5 portrait photography tips

November 08, 2015  •  1 Comment

Five tips to improve your family photos and snaps. By photographer Marion Wotton.

As I have progressed on my photography journey, certain things have become apparent to me. One of which is that I have often found objects and landscapes more intuitive to photograph. It took me a while to realise why this is - they allow me more time to make an infinite number of adjustments until I achieve the results I am looking for.

asparagusasparagusfresh British asparagus; styled and shot by London food and product photographer Marion Wotton Rose caught in the autumn mistRose caught in the autumn mistA late blooming rose in the rose garden of Hampton Court Palace on a misty autumn morning. By Surbiton nature and product photographer Marion Wotton


People, on the other hand, are a totally different ballgame! The way that light hits skin, and the different hues that skin can have ... colour casts from clothing, surroundings, reflections ... It's something that requires a lot of study, practice and training to feel like you're starting to get it right.

studio portrait - manstudio portrait - man


Talking about this with a friend recently has spurred me to put together a short list of tips for portrait photography - things to do/ try/ be mindful of regardless of the camera (or smartphone) that you're using and your level of experience.


If your subject is a bit camera-shy, photograph them in their 'natural environment' 

So if your kids are happiest playing with their toys, building Lego, weaving loom bands, reading, climbing trees .. let them do something they enjoy and snap away. You'll capture a far more natural moment.

boy and his trainboy and his trainyou can take a little boy anywhere, and he may as well be at home with his train set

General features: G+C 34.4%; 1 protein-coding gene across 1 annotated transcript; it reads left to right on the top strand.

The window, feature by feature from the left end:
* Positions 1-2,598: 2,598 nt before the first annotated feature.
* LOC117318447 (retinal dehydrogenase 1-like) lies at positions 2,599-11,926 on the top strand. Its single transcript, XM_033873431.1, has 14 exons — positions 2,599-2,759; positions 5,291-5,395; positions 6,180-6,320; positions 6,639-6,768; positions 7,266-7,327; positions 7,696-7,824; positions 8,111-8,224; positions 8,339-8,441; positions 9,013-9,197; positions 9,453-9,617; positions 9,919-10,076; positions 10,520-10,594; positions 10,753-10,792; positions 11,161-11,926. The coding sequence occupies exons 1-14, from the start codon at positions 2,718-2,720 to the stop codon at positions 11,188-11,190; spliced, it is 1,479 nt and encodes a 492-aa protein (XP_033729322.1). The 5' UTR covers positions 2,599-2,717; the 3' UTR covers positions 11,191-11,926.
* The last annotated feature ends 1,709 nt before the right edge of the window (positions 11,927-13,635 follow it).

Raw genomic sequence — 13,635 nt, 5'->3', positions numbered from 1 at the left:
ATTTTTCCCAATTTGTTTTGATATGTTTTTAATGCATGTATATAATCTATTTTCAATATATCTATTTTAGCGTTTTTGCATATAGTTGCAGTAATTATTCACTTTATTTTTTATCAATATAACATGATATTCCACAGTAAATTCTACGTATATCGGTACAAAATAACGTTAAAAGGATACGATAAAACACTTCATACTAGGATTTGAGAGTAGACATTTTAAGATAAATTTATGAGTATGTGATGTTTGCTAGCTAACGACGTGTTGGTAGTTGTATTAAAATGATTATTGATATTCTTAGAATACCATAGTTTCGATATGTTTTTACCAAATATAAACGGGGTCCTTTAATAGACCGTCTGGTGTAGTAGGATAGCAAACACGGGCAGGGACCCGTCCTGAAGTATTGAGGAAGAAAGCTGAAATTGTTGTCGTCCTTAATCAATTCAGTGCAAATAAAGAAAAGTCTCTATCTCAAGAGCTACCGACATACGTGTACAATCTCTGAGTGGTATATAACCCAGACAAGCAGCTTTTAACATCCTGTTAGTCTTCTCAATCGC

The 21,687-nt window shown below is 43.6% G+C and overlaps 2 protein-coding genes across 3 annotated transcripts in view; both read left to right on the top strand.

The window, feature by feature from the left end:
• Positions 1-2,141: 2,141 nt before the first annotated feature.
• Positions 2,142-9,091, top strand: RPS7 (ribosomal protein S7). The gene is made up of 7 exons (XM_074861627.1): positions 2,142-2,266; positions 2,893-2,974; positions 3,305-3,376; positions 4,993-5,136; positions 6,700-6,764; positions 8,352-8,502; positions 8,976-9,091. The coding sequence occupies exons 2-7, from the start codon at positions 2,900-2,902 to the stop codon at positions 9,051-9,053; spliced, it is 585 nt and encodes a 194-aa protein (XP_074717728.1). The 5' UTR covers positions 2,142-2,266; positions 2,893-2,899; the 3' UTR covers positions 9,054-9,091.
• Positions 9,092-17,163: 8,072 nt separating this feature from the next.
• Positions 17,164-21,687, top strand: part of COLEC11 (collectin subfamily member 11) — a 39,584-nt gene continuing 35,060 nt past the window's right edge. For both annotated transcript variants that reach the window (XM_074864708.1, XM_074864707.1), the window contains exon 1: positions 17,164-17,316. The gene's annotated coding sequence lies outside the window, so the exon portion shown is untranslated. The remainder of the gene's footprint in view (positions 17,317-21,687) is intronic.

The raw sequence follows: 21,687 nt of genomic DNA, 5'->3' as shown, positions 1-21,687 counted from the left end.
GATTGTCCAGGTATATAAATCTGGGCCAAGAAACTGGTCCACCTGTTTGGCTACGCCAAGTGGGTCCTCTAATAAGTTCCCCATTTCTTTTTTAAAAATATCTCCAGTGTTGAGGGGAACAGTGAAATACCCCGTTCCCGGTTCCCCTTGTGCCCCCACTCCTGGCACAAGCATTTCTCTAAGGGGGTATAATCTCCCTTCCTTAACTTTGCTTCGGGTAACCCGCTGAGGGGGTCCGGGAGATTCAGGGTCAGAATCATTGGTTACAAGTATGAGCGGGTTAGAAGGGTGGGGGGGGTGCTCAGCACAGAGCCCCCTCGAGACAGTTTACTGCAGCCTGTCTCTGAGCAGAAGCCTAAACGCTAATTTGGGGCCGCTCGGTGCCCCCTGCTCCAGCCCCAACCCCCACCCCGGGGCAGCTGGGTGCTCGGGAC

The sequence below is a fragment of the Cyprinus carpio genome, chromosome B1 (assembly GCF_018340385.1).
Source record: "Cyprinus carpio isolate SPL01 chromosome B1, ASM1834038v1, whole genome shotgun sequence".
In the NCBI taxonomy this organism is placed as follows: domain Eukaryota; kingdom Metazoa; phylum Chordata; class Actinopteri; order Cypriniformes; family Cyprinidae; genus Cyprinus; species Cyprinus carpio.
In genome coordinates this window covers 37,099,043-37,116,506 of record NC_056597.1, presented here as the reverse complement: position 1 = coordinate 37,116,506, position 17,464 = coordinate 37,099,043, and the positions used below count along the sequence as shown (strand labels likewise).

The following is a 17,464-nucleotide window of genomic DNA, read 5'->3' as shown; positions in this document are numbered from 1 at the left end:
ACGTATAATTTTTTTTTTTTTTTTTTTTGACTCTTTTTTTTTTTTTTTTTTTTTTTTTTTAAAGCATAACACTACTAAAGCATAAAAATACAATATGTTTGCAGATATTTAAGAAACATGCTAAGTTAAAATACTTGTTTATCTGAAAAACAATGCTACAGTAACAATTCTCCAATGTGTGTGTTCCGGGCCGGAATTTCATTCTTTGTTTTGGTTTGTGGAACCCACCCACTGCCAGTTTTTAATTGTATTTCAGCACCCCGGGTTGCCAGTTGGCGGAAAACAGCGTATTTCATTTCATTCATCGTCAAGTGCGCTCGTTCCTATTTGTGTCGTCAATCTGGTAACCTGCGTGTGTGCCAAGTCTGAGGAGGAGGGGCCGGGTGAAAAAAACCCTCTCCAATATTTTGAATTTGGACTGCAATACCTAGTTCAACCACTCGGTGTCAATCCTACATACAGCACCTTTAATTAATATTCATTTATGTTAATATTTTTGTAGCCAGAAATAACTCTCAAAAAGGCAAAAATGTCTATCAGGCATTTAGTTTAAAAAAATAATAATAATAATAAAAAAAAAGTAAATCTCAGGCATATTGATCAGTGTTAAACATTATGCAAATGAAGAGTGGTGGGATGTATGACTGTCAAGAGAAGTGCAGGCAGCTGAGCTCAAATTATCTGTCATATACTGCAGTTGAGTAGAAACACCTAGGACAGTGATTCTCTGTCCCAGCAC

Consider the light 

Bright, midday sunshine is very harsh and the light from indoor lights can be very unflattering too. Try positioning your subject close to a window and if there's bright sunshine streaming in cover the window with a white bedsheet. This will 'diffuse' the light, making it much softer and more flattering

school portrait - girlschool portrait - girl This was taken on a very sunny day - a diffuser was held above the subject and a white board was in front of her to reflect light back towards her face


Juxtapose clothing with surroundings 

If you think of kids wearing brightly coloured clothing in a ball pit ... It would be very easy to 'lose' their bodies and for them to appear as disembodied heads! Much better to have bright, plain colours against a muted background, or pale, unpatterned clothes in a brightly coloured location.


Try to avoid a 'forced' photo 

By this I mean the forced, cheesy expression that can result from the off-camera wave, smile and calling out "Hey Bobby, smile for the camera!!". Either try to pose your subjects properly for the camera or let them 'ignore' the camera for a more relaxed, natural picture


Think about the angle you're shooting at

If you photograph 'down' on someone you are 'belittling' them, whereas if you photograph 'up' on someone you are 'empowering' them. This is why photographs at the same level (or lower) for children tend to work far better than those taken from an adult's standing height. 

St Michael's, Barton, Cumbriagirl at St Michaels, Bartongirl at St Michael's Church, Barton (near Pooley Bridge) For this, I was kneeling on the ground, the subject was slightly uphill from me and the church in the background higher still, adding a sense of depth and perspective.


I hope you find these hints helpful - I'd love to hear your thoughts and if you'd like me to write some more posts like this.


Caroline Raj(non-registered)
Fabulous tips! I totally need to work out my new-ish camera and love these ideas - particularly 'empowering' them and photographing 'up'!
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